When you are deciding on a place to live, when you are in the process of bidding on a place you need to be prepared mentally and emotionally. Once you have chosen a home or condominium it’s time to gather your information before actually putting in a bid. If you are working with a realtor you can pick their brain but keep in mind they aren’t totally on your side. They want to make a sale and they want to make a sale quickly. Yes, they want you to buy and it doesn’t matter to them if you pay a little more or a little less. Their commission doesn’t respond to a few thousand dollars in or out of your pocket. The difference in percentage for them is negligible.
A realator will sweet talk you if you see flaws, pressure you as to the time you have to think it over, lean on you about the possibility that you will “lose” the sale, down play any negatives and in general do whatever is best for them. I am not being testy, this is just from my experience. Somewhere along the line, after selling and buying four homes in the last two years this is what I’ve found to be the situation. I was the seller in three situations. Two sales were due to deaths in the family, a third was my own home and I am in the process of looking for a place to buy. My realtor has been very old, long term friend. Not the best idea when you need to choose a realtor. Somehow we have remained friends but over and over I have felt “whose side is she one?” and I do not let her cow me.
Now let’s get to the part where you have found yourself looking for a new home. First of all, get very familiar with the area. For me, I am looking in my own, immediate area so this was not a big issue but I did have to consider how far I was willing to go outside of that area. Not very far. So some places we looked at were at the perimeter of my comfort zone. My focus was more on the exact area I wanted. I was looking for a 2 bedroom , 2 bathroom condominium and I wanted a patio since I have 2 dogs and didn’t want to be walking them at night. I also had my price range in my mind , less than half of what I sold my house for. In this market I took a hit on my house but would be getting my next place at a low price reflecting the real estate market. Now it’s time to do the ground work.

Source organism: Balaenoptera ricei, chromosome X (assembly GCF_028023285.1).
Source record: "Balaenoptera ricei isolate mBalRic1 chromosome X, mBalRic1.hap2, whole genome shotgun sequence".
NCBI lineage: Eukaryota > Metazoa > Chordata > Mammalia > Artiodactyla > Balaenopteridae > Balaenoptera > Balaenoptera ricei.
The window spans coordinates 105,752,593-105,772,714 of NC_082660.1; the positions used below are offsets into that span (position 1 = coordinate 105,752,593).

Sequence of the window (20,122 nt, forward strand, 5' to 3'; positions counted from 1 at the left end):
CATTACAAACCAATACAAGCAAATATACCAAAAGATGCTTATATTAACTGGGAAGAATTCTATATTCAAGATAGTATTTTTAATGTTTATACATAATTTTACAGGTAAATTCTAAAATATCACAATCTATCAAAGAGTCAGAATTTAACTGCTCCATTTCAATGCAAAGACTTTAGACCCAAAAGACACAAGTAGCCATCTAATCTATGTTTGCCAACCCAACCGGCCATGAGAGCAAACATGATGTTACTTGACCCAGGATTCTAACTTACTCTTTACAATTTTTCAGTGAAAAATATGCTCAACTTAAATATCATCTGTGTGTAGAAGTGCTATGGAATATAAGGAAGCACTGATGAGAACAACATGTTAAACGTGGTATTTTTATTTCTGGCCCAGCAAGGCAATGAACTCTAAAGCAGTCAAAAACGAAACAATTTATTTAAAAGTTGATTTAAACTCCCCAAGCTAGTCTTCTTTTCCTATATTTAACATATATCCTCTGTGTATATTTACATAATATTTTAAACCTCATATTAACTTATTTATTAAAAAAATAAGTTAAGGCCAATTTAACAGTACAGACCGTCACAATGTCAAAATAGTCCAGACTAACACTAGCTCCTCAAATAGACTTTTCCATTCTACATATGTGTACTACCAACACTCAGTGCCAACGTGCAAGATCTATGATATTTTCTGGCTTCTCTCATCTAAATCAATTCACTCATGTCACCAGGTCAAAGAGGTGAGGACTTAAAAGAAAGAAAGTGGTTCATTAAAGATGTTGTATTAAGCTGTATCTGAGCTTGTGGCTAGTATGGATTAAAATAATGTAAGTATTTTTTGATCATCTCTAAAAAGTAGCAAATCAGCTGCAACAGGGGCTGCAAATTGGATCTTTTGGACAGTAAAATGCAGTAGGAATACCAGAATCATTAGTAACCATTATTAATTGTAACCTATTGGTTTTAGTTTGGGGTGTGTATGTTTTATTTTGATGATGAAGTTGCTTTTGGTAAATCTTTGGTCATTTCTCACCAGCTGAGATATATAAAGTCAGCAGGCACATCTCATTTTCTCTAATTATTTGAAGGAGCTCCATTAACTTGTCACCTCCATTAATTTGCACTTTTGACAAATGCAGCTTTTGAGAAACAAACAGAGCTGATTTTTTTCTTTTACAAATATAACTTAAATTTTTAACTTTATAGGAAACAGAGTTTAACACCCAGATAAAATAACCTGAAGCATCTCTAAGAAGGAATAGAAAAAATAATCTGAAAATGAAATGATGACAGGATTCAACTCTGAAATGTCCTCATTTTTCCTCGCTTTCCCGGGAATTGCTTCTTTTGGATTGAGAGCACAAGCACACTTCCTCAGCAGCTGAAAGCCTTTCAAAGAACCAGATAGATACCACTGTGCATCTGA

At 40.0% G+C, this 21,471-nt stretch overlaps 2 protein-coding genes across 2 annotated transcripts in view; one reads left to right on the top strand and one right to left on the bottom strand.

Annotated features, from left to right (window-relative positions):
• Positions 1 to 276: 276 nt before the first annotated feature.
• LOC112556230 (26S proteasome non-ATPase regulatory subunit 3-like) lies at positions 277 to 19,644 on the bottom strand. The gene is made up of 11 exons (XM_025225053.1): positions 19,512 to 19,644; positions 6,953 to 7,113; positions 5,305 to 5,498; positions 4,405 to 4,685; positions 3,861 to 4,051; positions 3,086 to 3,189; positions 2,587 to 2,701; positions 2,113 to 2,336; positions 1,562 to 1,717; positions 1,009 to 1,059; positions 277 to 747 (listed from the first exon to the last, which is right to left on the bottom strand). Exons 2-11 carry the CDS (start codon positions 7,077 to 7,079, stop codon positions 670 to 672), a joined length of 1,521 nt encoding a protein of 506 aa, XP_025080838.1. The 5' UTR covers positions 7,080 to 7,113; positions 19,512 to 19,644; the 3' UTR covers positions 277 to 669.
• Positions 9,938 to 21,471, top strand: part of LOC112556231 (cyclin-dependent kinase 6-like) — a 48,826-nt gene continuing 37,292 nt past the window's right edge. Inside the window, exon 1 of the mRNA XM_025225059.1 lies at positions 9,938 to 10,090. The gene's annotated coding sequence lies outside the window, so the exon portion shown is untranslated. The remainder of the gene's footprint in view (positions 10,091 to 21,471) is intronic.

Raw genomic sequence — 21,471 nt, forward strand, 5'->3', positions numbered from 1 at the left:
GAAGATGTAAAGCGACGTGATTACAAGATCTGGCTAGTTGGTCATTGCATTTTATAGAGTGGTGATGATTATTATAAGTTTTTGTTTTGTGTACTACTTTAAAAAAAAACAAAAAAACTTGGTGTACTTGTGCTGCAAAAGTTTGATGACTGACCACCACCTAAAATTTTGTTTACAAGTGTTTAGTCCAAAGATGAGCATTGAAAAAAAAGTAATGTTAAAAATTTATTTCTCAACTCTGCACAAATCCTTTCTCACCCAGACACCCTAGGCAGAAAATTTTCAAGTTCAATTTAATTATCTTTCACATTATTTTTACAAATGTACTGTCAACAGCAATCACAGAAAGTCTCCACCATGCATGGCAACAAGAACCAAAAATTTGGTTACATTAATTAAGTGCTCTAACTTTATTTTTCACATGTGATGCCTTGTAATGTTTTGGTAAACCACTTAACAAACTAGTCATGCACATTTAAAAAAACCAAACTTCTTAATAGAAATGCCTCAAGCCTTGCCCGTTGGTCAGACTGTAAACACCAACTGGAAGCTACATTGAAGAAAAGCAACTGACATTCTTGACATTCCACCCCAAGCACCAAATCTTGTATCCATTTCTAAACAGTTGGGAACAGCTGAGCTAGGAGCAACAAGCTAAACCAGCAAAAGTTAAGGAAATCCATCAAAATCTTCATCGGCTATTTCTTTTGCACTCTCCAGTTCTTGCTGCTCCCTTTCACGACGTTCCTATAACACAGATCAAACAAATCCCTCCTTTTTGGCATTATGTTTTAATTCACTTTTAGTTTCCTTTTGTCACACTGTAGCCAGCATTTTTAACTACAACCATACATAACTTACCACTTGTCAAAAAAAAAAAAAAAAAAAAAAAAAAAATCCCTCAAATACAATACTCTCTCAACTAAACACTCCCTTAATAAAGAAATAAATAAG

Just as I had done when I went to put my house on the market I went to several open houses that were comparable to my house to see what was available at the price range I had in mind and what my competition would be. I made it my business to look at open houses/condos both above and below my price range in different condominium developments. I also kept my eyes on the real estate section and put the word out to friends. I narrowed my choices down to two developments. I then made up little signs to put in public areas in the developments I wanted to live in, stating I was looking for a 2/2.
I did sign up with my realtor and had her take me around to see places. She tended to take me to places that did not meet my specifications I think because it gave her an opportunity to check them out but I felt it was a waste of my time. In some cases realtors also do this knowing people may say they want one thing but actually end up going for something else entirely so I can’t fault her for that.
Luckily , I found a place, without her input in response to one of my signs so I began the bidding process on my own. In real estate , even though I am signed with a realtor if I find a place being sold without a realtor and my realtor hasn’t shown it to me I can buy it without paying her a commission.